In the schools I’ve visited, I’ve heard several administrators say that if the children are happy, the parents are happy. If the parents are happy, the teachers are happy. If the teachers are happy, the administrators are happy. Put them all together and it creates an environment conducive to learning and school success.
In mathematical terms, that could translate to:
Happy students + happy parents + happy teachers + happy administrators = happy school
By applying the distributive principle, the result is:
Happy (students + parents + teachers + administrators = school)
Therefore, you can replace “happy” with any adjective you desire, and you can see what the result is.
Rather than continuing to play the blame game by isolating only one issue and “fixing it” will cause everything else to fall into place, schools need to realize that “everything” needs to be addressed simultaneously to achieve success. It’s known as “Systems Thinking.” The problem is that our schools don’t teach the concept, and don’t live by it either.
Athletes know the benefits of systems thinking. In order to be at peak performance, they must not only practice to hone their physical skills, but eat properly, exercise regularly, sleep well and continuously learn about their chosen sport and their role within it. Let just one of those things slide and the overarching principle of “outstanding performance” slides to “good” to “acceptable” to “average” to “mediocre” to “poor.”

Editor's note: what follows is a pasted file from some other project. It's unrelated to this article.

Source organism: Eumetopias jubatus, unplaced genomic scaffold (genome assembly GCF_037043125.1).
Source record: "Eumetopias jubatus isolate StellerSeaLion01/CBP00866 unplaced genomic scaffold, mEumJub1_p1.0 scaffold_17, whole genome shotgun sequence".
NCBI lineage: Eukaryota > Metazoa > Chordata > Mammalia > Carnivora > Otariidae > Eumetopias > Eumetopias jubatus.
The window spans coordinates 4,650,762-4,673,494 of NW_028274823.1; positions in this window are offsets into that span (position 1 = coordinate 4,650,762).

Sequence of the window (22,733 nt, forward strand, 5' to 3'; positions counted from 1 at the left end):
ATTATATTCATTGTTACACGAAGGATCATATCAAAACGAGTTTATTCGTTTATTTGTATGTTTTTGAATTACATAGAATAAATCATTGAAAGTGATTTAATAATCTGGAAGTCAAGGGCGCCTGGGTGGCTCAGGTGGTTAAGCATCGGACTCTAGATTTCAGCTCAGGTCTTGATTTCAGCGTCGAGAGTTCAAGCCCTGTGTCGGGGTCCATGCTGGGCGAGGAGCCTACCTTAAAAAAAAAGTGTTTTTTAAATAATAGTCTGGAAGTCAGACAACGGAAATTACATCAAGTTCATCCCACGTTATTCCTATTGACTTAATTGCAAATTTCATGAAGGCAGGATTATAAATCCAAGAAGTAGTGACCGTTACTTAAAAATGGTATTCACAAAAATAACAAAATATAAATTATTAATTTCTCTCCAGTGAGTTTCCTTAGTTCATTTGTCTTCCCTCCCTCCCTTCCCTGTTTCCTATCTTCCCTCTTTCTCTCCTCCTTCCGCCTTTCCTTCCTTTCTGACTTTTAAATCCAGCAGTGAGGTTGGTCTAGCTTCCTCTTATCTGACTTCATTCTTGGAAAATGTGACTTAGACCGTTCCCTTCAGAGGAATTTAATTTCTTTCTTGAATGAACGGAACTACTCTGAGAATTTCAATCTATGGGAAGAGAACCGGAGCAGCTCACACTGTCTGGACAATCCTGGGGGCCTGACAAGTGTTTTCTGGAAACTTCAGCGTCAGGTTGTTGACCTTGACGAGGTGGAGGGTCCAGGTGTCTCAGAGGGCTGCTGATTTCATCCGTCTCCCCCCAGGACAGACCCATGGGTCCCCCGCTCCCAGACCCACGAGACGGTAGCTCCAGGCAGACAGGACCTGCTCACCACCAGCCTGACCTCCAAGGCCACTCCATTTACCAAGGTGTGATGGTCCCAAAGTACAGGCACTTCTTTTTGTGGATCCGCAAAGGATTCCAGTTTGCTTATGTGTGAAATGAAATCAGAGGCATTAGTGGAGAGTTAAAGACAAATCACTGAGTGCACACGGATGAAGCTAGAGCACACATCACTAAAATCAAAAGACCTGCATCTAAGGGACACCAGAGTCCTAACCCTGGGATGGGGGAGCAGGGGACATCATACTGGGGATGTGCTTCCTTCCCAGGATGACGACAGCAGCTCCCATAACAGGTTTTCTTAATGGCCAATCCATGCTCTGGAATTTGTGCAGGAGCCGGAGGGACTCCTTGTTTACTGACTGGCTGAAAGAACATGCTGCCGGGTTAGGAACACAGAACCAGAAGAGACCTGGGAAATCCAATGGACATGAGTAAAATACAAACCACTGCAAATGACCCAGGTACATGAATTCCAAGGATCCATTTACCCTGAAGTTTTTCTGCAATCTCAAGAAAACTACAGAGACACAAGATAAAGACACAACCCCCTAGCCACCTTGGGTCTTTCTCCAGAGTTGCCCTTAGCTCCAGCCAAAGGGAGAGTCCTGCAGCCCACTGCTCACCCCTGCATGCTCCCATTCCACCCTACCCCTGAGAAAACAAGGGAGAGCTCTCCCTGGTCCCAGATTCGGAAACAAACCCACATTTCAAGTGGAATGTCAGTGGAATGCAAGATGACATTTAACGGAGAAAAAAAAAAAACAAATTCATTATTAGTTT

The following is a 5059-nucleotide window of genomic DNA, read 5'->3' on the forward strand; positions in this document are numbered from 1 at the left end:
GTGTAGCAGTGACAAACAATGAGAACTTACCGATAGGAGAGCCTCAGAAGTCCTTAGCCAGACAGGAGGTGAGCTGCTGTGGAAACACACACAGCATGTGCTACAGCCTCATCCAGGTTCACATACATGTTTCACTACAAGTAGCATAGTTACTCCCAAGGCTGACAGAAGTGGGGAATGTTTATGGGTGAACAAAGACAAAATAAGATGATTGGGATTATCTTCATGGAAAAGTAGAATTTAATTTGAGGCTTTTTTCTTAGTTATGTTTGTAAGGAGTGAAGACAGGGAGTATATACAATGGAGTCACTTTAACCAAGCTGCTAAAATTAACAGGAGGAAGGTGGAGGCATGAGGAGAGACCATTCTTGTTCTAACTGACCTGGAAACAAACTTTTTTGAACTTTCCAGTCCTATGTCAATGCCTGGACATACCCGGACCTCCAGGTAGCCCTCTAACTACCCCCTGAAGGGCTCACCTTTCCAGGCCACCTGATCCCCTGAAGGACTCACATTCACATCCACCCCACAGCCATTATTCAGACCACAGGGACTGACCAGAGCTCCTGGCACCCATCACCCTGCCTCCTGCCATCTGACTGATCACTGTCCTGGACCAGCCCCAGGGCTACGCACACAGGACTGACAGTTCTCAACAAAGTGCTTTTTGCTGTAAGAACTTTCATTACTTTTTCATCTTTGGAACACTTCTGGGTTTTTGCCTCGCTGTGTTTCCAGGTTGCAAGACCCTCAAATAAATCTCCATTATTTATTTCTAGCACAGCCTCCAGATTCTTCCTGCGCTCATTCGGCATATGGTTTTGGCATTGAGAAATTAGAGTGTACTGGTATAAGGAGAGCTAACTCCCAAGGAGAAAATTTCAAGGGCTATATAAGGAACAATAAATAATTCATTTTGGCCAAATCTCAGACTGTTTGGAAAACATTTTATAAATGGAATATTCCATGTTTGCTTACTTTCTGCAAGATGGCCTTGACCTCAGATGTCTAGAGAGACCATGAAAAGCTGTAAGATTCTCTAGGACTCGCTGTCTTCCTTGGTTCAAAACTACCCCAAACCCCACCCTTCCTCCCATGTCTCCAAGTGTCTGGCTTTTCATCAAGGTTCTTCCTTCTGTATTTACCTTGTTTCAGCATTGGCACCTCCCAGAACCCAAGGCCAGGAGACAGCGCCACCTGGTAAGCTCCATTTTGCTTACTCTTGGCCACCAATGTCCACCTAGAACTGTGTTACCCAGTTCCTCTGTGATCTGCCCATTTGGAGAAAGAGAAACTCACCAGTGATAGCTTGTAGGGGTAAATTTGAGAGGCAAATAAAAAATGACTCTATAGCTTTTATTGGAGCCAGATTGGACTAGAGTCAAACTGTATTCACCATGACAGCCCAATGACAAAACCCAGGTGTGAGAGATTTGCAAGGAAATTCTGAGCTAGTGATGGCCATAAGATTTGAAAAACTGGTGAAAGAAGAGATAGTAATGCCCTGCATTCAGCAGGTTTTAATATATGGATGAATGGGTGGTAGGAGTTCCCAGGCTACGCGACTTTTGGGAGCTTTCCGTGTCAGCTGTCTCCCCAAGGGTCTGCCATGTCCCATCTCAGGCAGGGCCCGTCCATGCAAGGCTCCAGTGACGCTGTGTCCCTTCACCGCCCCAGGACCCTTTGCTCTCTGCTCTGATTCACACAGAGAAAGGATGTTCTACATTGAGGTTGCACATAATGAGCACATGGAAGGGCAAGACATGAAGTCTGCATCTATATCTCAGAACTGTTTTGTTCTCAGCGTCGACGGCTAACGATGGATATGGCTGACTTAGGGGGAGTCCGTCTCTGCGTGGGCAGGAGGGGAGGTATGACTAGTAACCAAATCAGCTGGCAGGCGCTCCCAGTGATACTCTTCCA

So, let’s approach the equation from a different angle. Let’s create a new adjective for each of the stakeholders in the equation, and let’s add one more stakeholder group too, since sooner or later, even public schools are going to need to realize that they are non-profit entities, and can’t rely on an aging tax base (or worse, people who pay no taxes at all yet reap the benefits of public programs) to fund their activities.
Consider this equation:
Excited students + Empowered parents + Energized teachers + Informed Administrators + Engaged donors = Vibrant school
Now each group has a goal, rather than simply “happy,” since happiness is fleeting. What can make you happy one day can make you terribly frustrated the next. Newly married couples realize this, since what she thought was “cute” about him when they first met now constantly annoys her.
We know “what” we want to achieve (the new adjective), and we know “why” we want to achieve it (the new “sum” on the other side of the equal sign). Now we can work on the “how” to make the “what” happen.
But there’s still an important consideration everyone seems to overlook. With a nod to Roger Daltrey, Pete Townshend, and the late John Entwistle and Keith Moon, it’s the “who.” More about that next week.